Kitchen Katastrophe


Once upon a time, I stepped into our kitchen and opened the freezer. I peered at the petrified hunks of meat inside, deciding on which one would be easiest to cook. I picked the pork. Lunch would be adobo. Boil the pork in vinegar and soy sauce with chunks of garlic and pieces of laurel leaves floating around. How hard could it be, I thought.

Very, it turned out.

I didn’t know if I was supposed to boil the pork chunks in water first and then let them simmer in vinegar and soy sauce (or if it were those ingredients I was supposed to use in the first place). But I figured, the vinegar and soy sauce mixture would also boil anyway, so I plunked the meat straight into that, put the flame on high, and covered the pot. Ten minutes later, a scorched smell wafted from the pot. Alarmed, I flipped off the lid. The liquid had dried up! I scraped the meat off the bottom of the pot and poured more vinegar and soy sauce over the chunks. It must have been too much this time because soon, I heard  a hiss and the liquid came bubbling out from under the lid, putting out the flame on the stove. By then, the meat had started to shrivel up. So I scraped off the scorched parts and nuked the chunks in the microwave until everything looked cooked (it didn’t dawn on me at the time to actually taste what I was cooking). Then I snuck the meat back on the stove with the damn vinegar and soy sauce mixture over very low fire.

The disastrous lunch was masked by my family’s diplomacy. The Hub served himself two pieces of my “adobo” and then discreetly buried them under a mountain of salad and brown rice. The Hooligan took one look at lunch and said, “No sex.” (She was just learning to talk then. She meant, “No, thanks.”) The most direct critique I got came from our househelp. Eating my leftover “adobo” a few days later, she told me, “Parang kumakain ako ng manggang hilaw.” (She doesn’t work for us anymore.)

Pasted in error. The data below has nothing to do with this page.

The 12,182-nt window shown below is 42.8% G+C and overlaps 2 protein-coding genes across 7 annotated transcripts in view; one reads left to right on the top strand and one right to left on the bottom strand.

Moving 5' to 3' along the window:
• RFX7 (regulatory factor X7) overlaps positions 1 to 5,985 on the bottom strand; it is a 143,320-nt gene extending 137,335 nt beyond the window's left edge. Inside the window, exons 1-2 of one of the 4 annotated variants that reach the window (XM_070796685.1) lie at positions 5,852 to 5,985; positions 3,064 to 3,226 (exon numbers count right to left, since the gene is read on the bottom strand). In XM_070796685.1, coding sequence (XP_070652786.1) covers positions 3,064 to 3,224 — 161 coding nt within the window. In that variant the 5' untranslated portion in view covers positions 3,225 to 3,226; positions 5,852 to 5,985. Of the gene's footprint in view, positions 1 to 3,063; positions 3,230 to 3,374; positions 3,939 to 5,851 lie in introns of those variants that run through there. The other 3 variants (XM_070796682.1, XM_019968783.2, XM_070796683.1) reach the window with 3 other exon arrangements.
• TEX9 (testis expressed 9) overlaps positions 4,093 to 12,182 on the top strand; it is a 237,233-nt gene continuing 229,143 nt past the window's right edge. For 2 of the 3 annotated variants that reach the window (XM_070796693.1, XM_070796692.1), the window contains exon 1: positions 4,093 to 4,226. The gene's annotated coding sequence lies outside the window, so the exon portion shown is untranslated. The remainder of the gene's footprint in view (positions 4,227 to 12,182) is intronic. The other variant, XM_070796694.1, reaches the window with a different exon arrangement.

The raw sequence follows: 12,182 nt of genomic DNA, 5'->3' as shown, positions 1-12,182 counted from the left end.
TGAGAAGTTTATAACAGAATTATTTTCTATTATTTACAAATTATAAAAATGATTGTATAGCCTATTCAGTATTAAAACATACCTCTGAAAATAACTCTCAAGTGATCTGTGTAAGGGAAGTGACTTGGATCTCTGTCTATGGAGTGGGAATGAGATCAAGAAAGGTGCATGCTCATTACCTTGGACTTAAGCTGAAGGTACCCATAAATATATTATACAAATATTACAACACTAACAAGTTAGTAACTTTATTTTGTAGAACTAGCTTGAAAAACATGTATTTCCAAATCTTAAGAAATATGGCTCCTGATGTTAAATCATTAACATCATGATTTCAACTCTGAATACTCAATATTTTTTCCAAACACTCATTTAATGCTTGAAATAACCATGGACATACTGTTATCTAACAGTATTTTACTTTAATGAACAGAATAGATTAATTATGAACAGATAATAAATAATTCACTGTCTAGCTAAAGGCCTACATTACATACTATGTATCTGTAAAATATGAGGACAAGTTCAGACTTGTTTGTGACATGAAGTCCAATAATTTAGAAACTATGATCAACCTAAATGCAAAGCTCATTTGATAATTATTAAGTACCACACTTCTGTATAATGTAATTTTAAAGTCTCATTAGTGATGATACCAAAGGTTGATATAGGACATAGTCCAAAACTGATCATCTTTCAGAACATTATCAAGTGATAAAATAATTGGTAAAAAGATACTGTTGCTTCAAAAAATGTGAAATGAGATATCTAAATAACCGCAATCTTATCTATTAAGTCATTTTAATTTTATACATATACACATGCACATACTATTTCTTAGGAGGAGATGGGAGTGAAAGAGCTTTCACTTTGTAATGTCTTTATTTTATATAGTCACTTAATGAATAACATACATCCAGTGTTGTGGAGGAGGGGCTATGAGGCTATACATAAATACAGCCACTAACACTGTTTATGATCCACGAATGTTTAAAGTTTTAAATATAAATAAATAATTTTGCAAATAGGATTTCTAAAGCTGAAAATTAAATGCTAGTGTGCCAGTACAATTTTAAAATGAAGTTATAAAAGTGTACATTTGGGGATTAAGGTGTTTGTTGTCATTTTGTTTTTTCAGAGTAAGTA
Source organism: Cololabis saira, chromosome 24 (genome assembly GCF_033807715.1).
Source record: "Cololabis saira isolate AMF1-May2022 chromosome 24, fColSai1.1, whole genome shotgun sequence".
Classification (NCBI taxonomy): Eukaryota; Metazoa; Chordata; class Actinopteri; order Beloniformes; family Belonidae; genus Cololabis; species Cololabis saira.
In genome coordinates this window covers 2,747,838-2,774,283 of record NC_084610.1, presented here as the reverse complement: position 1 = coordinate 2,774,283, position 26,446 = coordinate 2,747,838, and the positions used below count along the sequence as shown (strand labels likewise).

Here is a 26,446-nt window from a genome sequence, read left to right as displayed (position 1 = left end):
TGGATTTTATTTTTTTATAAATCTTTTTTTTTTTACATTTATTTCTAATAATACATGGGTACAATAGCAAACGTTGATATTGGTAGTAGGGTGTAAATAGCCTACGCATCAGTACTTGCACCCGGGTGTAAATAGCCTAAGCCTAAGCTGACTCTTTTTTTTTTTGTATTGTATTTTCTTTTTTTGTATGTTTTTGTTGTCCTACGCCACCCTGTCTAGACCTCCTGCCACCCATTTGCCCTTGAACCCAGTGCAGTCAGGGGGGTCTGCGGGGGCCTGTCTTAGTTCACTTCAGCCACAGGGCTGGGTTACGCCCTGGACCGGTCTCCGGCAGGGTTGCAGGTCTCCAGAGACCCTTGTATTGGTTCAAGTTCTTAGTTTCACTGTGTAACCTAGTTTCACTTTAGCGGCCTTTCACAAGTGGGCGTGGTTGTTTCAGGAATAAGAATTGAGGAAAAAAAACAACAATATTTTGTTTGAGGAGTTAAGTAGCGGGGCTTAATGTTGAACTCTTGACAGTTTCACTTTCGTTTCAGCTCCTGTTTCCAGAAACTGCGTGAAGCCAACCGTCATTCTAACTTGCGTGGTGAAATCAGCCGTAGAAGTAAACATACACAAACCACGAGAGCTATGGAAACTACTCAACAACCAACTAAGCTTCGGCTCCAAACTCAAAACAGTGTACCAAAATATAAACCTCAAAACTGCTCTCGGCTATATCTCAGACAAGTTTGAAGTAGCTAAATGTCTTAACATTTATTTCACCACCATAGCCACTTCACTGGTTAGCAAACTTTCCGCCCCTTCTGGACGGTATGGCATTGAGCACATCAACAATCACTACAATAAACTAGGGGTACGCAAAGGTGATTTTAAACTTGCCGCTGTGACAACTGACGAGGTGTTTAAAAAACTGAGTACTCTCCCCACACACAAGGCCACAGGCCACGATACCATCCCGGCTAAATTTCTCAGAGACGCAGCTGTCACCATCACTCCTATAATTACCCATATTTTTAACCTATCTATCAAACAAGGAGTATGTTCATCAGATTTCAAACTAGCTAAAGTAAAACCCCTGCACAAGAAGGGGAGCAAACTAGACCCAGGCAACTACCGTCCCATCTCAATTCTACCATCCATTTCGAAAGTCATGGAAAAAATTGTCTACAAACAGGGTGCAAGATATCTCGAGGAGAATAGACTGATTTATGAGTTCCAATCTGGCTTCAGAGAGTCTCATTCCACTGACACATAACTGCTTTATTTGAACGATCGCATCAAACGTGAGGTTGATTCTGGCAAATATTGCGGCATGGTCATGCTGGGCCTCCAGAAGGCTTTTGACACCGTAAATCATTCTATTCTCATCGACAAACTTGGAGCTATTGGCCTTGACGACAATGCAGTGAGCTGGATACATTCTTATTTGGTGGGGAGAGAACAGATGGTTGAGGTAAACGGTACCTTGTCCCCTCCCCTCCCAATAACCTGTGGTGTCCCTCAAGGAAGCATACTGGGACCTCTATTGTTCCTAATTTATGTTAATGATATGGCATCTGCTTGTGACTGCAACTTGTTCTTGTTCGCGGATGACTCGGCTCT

Since then, when I had no choice but to produce a meal myself (except when I make pesto pasta, which is really just blending leaves and olive oil), I went the tried-and-tested route: cross the street to order inasal.

So on week 5, I’m going to cook a dish that will be scrumptious and will bring my “adobo” days to an end. I don’t know what that dish will be yet, though. Any suggestions?


About Cecile

Welcome! So glad you could stop by. My name is Cecile and I like to write stories, especially if they're true, like the stuff in here. Most of my stories talk about the people most important to me--The Hub, The One with the Toilet Humor, and The Manipulator (I swear, they have normal names in real life). So grab that drink, sit back, and read on; I put up this blog to make life more fun for me, and hopefully for you, as well. Cheers!

8 responses »

  1. …at least people eat what you cook 🙂
    don’t worry, you’ll find a foolproof super recipe (mine is barely marinated bangus back fillets fried in oil and veggie pasta –but only my son & mom eat them happily, hehehe…)

  2. ces, to cook adobo, (chicken and/or pork) boil it with water, vinegar, soy sauce, crushed black pepper, bay or laurel leaf. taste the liquid mix before cooking, it should be midway between sweet & sour. never stir while cooking, anything cooked with vinegar should not be stirred before the meat cooks, the vinegar will not cook. just look into it from time to time till the meat becomes soft.

    good luck! 🙂

  3. nice…me, i just know how to eat and eat and eat…hehehe
    some of my friends told me that they fry the pork first before boiling it with vinegar, soy sauce, pepper, etc…
    as long as it is edible, i eat it. 😀

  4. thanks to winston, i’ve been following your blog. looking forward to seeing the picture of your tat, btw 🙂

    why not try chicken nuggets/fingers? kids usually love them too, and it’s almost foolproof. slice chicken breast fillet into strips or nugget shapes, season with salt & pepper, dredge in flour, dip in beaten egg (i sometimes add veggie puree to the egg), roll in breadcrumbs (you can add grated cheese and other seasoning to the crumbs) and fry.

    oh and anything with ground meat is usually easy to cook 🙂 it’s my go-to ingredient in a pinch. 🙂

    good luck!

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